In the final assessment, the question has to be: Is it worth it? Is it worth the cost, effort and risk of attempting a turnaround? What will the business potentially be worth to the shareholder that are considering funding the turnaround? What will it cost to get there? How long will it take and what are the risks? These are not going to be precise figures. At best they will be a rough estimate, as one thing is certain in turnarounds – they are messy and unpredictable. Ask the potential CEO what his gut feel is about the business. If he knows what he is doing then he can tell you, gut feel, if he can achieve the turnaround.
(c) copyright Giles Campbell 2015
Giles Campbell is a turnaround CEO who has led the successful turnaround of a wide range of companies, from retail fashion to electronics manufacturing, from £2m turnover to £100m. Awarded European Turnaround of the Year 2013 for recovering a central London Ad Agency, he is a speaker on turnaround leadership and advocate of hands-on company recovery.
Bankruptcy: My story
2nd March 2015
I’ve never made a secret of the fact that I have been through bankruptcy myself a few years ago. Don’t get me wrong – it’s not something I’m proud of or boast about. It happened and my life has never been the same since.
It’s not my intention for this to turn into an autobiographical piece or to put myself forward as a potential guest on a well-known daytime TV show – I just feel that a little bit of background will add perspective.
My first “proper” job was working for a major high street bank. I spent 9 years gaining a wide array of experience and skills. It was toward the end of my time there that I got my first experience of sales and I loved it. Instead of being buried under a mountain of paperwork and reports, I was TALKING to people. I was helping to identify real needs and deliver a solution, and this interaction gave me huge job satisfaction that I had never felt before. I realised that it was time to move on as I wanted more of this.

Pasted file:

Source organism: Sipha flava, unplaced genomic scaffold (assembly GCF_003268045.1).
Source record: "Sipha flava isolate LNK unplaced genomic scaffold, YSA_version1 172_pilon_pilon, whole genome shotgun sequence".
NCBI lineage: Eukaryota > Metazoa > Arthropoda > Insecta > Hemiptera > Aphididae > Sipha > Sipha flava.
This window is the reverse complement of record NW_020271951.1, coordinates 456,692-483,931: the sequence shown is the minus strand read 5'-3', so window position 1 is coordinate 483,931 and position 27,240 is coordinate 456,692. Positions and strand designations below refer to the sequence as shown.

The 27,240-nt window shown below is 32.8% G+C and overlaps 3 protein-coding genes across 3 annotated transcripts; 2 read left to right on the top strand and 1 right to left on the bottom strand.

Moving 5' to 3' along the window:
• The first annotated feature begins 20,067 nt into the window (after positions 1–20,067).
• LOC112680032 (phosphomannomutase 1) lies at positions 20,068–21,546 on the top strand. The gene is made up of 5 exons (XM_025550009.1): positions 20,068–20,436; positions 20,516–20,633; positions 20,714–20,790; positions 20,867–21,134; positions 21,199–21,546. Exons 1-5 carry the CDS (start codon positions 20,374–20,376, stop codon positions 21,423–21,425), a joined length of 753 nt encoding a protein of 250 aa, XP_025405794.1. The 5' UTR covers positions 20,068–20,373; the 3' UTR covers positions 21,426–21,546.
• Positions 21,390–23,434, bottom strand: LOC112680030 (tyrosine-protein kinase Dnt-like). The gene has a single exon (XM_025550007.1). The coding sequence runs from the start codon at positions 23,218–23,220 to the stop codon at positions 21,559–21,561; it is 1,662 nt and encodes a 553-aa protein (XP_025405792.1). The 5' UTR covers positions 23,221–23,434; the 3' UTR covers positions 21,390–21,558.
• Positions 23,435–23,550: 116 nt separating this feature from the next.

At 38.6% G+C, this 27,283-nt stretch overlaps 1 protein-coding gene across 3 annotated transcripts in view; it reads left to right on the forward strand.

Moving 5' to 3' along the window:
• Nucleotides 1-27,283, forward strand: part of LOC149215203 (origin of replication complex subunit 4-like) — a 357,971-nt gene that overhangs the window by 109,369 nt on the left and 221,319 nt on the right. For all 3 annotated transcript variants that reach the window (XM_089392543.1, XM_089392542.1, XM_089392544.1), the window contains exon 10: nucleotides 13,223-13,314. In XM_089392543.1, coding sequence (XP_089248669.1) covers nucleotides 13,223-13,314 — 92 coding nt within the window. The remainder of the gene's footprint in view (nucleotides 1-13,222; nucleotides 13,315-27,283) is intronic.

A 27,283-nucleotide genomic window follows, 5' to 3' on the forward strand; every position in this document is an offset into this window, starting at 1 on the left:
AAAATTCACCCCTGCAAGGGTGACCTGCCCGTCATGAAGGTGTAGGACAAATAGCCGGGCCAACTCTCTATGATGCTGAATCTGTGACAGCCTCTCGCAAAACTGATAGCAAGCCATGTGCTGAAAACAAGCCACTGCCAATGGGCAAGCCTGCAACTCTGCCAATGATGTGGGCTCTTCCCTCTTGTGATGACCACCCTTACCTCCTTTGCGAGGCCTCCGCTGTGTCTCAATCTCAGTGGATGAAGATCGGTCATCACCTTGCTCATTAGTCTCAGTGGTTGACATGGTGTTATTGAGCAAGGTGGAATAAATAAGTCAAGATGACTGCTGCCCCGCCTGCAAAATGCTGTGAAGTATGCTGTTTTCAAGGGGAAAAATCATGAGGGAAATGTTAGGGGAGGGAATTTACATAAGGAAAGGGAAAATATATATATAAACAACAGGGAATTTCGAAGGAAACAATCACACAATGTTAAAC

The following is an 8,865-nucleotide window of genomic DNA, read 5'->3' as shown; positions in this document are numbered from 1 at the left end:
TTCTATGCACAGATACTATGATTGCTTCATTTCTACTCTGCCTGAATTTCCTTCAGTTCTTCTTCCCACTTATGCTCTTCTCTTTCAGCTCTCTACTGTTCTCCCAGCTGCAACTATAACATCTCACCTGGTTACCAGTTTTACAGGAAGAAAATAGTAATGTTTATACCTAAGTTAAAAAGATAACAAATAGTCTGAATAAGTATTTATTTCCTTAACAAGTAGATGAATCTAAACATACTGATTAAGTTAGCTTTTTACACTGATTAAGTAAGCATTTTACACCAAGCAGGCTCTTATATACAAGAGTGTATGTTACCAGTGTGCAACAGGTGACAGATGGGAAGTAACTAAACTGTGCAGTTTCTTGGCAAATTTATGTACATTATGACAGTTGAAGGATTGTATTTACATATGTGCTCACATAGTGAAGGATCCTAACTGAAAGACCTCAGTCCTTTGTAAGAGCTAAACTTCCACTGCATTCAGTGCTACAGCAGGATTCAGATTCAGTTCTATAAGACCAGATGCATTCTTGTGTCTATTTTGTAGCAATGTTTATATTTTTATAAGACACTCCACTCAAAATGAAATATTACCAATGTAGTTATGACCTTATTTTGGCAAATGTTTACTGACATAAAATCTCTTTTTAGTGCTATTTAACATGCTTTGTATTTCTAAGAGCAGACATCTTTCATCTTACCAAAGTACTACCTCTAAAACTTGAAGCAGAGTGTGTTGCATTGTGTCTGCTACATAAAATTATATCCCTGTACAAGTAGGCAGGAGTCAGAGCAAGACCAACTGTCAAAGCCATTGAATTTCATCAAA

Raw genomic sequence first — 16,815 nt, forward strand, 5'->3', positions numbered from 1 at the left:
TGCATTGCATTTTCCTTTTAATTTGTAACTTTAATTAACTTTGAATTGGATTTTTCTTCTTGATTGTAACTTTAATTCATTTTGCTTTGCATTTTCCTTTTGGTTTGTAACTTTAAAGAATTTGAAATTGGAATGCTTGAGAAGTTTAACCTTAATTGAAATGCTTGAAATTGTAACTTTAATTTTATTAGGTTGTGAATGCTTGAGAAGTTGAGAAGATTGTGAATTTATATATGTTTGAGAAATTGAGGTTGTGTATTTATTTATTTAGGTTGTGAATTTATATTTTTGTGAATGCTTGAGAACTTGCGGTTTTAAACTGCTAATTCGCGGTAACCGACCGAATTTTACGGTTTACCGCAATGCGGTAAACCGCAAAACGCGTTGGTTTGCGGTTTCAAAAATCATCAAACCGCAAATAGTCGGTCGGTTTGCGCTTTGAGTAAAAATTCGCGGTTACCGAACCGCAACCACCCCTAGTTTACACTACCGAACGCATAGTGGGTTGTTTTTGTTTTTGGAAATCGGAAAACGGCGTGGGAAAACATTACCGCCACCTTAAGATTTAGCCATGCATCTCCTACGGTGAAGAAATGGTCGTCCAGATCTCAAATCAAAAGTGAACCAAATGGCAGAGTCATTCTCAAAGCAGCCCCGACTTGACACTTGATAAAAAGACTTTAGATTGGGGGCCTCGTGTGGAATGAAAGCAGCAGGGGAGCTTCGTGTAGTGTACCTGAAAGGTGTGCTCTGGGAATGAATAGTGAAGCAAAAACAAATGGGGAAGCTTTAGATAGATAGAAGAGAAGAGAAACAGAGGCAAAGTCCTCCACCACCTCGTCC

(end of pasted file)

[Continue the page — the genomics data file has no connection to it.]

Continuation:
Move forward a few years and things were going well. I was hitting all my targets at work and I had met someone and it looked like it was going to be serious. We decided to buy a house together (after only having been together a few short months) and if I’m honest, that’s probably the turning point. I found myself changing jobs for all the wrong reasons – fixing up a house is an expensive business and the criteria became all about the money, not the job satisfaction. A couple of years later, I found myself in a lovely 3 bed semi in Surrey and in a job I hated. The stress and pressure during this period had a dramatic effect on the relationship as well and we completely drifted apart.
As the relationship deteriorated further, communication with my fiancée all but ceased (apart from the occasional heated argument) and I moved into the spare room. At that point, I thought I’d hit rock bottom, but I still had a way to go.
I had a well-paying job by that time and I felt that if I could make that work, then perhaps everything else may come into focus and get better. The stark reality was that I was in a very bad place emotionally and mentally and my work was really suffering. After about a year in the spare room, I decided I had to leave in order to preserve my sanity. Unfortunately, this was too late to save my career and shortly thereafter, I was “invited to resign”.
I don’t quite know how to describe the feeling. When you build a life with someone, it’s like you have an entire future planned in your mind – when I thought of the future at that time, all I could see then was darkness as if my entire future had been robbed from me.